When the Recession Eventually Arrives…
The risk of a recession may be low thanks to the current economic climate, but one is bound to happen eventually. After all, economic acceleration isn’t an unusual turn of events before a downturn occurs; history has proven that it’s happened before – 1968, 1973, 1990, and 2007, to be more specific. It’s always the calm before the storm that lulls us into a false sense of security, and by the time it hits, we might be woefully unprepared for the aftermath.
Telltale Signs on the Horizon
The tight job market, elevated income levels, and worryingly high inflation (despite the ongoing cooling) are just two of the many indicators of what’s to come. We’ve already pointed out that a slowdown in nominal GDP can be good in cooling inflation; it also means that companies will have lower pricing power – especially when prices are now high, and consumer spending continues to weaken. This, in turn, will lead to waning corporate revenues and lower margins, followed by renewed staff layoffs for the company to stay afloat.
Moreover, the Fed’s rate hikes have always stalled corporate revenue after about a year or so, and we’ve already seen how corporate revenues have stalled in the first quarter of 2023 when the Fed started hiking rates since March last year. On top of tighter lending standards due to the rate hikes and the incredible wage gains that are starting to pressure real corporate revenues, there are also the current price pressures on consumers, the continuing “popping of the stay-at-home bubble,” and slowing demand for goods and services, among other things.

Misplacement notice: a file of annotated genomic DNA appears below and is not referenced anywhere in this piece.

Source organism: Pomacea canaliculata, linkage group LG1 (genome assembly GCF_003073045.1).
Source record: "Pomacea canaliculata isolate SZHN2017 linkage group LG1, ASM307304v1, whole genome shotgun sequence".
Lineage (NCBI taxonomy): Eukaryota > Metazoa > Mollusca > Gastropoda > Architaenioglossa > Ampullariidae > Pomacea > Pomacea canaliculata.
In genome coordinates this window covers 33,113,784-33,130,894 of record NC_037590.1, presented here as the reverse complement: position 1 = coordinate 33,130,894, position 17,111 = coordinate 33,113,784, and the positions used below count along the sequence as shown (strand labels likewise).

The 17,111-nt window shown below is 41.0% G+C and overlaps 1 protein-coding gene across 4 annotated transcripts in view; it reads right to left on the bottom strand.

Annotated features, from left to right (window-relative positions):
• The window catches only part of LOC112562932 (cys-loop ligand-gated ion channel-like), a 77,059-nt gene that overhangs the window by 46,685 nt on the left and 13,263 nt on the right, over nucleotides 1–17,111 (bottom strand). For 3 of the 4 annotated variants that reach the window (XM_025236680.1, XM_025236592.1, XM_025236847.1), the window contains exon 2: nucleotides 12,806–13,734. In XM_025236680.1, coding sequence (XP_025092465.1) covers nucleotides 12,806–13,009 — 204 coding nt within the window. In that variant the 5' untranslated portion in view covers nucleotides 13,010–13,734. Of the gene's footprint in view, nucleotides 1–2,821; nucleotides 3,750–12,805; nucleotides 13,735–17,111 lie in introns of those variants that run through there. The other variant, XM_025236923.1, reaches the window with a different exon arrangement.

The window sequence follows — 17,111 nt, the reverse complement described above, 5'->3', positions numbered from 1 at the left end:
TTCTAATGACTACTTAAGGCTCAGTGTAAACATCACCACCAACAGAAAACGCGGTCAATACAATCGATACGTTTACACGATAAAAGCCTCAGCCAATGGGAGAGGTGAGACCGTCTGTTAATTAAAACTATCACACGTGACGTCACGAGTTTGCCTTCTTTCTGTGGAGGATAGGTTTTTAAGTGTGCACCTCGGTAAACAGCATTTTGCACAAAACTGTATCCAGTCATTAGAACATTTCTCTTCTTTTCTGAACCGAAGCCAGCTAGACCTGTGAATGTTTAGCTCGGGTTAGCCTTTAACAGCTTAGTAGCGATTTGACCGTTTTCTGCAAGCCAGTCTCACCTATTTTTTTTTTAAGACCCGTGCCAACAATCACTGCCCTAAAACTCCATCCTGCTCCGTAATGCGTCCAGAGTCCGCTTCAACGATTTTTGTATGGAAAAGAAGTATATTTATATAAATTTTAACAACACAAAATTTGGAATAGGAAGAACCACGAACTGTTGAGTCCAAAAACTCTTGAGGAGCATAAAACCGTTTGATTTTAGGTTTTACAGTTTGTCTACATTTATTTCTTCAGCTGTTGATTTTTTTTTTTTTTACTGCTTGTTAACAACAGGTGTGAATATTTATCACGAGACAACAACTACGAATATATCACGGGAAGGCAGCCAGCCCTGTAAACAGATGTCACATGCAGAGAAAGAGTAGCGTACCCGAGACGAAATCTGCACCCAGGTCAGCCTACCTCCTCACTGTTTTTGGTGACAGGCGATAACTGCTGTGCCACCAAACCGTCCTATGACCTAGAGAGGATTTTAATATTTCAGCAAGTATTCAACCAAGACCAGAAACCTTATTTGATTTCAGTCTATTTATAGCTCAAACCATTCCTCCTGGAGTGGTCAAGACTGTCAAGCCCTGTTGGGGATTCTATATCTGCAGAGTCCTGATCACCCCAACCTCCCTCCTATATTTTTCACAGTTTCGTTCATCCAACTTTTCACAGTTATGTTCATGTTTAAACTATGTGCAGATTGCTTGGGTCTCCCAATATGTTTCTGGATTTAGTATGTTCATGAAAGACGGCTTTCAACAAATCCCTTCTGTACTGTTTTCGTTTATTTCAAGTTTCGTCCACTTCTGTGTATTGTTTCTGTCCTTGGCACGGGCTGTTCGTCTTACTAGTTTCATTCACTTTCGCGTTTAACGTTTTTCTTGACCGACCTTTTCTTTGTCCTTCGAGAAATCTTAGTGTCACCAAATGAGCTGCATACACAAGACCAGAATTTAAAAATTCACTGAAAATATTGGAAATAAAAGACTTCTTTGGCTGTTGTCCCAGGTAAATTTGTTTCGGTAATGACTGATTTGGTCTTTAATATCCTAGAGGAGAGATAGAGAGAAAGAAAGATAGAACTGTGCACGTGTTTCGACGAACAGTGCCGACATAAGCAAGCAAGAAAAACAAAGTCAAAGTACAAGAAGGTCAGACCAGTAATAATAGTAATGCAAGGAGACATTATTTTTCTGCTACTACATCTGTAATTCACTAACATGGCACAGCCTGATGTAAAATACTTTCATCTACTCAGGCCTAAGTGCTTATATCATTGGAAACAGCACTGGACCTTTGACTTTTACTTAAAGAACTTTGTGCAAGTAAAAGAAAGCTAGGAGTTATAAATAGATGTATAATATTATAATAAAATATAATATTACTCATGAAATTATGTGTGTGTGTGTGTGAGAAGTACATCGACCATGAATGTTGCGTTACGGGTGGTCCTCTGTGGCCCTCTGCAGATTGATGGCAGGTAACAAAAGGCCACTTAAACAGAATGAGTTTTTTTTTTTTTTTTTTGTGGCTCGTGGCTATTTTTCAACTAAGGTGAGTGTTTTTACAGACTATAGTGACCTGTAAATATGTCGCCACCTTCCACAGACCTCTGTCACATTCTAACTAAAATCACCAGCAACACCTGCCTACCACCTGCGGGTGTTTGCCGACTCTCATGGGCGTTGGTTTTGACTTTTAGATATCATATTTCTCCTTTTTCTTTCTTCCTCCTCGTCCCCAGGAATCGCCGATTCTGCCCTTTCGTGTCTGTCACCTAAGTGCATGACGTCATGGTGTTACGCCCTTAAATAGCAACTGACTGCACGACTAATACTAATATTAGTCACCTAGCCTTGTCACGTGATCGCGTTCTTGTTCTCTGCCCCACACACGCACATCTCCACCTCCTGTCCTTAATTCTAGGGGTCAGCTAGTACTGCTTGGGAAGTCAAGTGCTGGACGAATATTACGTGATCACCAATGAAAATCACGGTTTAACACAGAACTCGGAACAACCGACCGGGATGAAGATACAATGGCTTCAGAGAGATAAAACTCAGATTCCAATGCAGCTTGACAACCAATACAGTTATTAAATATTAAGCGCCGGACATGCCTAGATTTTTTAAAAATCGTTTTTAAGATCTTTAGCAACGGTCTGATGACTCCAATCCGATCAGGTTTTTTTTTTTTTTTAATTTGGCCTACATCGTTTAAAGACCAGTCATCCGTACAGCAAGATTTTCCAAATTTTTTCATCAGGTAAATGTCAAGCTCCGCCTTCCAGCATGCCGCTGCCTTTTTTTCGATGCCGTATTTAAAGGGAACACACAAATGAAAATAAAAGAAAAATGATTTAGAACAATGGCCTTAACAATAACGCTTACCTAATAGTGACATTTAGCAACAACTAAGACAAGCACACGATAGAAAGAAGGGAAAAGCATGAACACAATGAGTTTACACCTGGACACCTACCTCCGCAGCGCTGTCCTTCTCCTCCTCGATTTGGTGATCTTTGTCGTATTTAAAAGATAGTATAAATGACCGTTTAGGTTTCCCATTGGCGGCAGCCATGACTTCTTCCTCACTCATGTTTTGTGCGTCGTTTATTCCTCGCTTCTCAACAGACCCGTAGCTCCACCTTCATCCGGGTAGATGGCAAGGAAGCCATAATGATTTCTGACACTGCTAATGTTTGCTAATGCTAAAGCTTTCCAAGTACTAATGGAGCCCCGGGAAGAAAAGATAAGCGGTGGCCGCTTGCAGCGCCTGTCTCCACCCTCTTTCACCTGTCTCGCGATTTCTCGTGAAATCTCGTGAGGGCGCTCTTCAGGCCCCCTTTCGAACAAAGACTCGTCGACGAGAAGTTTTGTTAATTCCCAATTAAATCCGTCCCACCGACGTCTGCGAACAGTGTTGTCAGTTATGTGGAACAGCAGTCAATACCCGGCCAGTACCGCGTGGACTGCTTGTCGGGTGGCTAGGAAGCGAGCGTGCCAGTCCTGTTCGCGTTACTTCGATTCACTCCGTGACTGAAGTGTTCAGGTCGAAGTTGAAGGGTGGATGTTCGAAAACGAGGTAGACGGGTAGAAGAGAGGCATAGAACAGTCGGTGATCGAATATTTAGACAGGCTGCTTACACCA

Essentially, according to Piper Sandler:
“Slowing nominal growth implies slowing inflation – and a continuing slowdown in corporate revenue growth [means] bad news for margins, and in turn, employment & wage growth down the line.”Piper Sandler analysis
Take a look at the International Union, United Automobile, Aerospace and Agricultural Implement Workers of America (UAW) demanding better pay – in this case, a 40 percent increase – and the Writers Guild of America’s (WGA) strike. With the former, the UAW’s intention to strike in mid-September can also significantly hit automakers’ revenues if it does happen. As for the latter, the major players in the entertainment industry will feel a considerable pinch should the strike continue well into the end of 2023.
All in all, we expect the latter half of 2023 to be a bumpy ride.
A Cooling Labor Market
The labor market may be riding on the low unemployment rate, but even that will come to an end. As we’ve already pointed out in our discussion of the HOPE framework, employment is a lagging economic indicator that changes, on average, between 18 to 24 months after the Fed has begun tightening efforts. Even now, job demand is starting to wane slowly, but it is very slow.
Consider June’s JOLTS record, which totaled 9.58 million from May’s 9.62 million. This is currently the lowest it’s been since April 2021. Meanwhile, JOLTS-recorded layoffs decreased from 1.55 million in May to 1.53 million in June. Temp employment also slipped lower, an indicator that payrolls will decrease as we head into a potential recession.
Can We Expect a Hard or Soft Landing?
There are mixed opinions about whether a hard or soft landing will happen. Piper Sandler believes we’re in for a hard landing, anticipating the worst will happen in 2024. They believe that, based on the three prior soft landings in the past, “bank lending standards were on the easy side (above zero).” In their view, the odds of a soft landing are very unlikely, with current lending standards only getting tighter.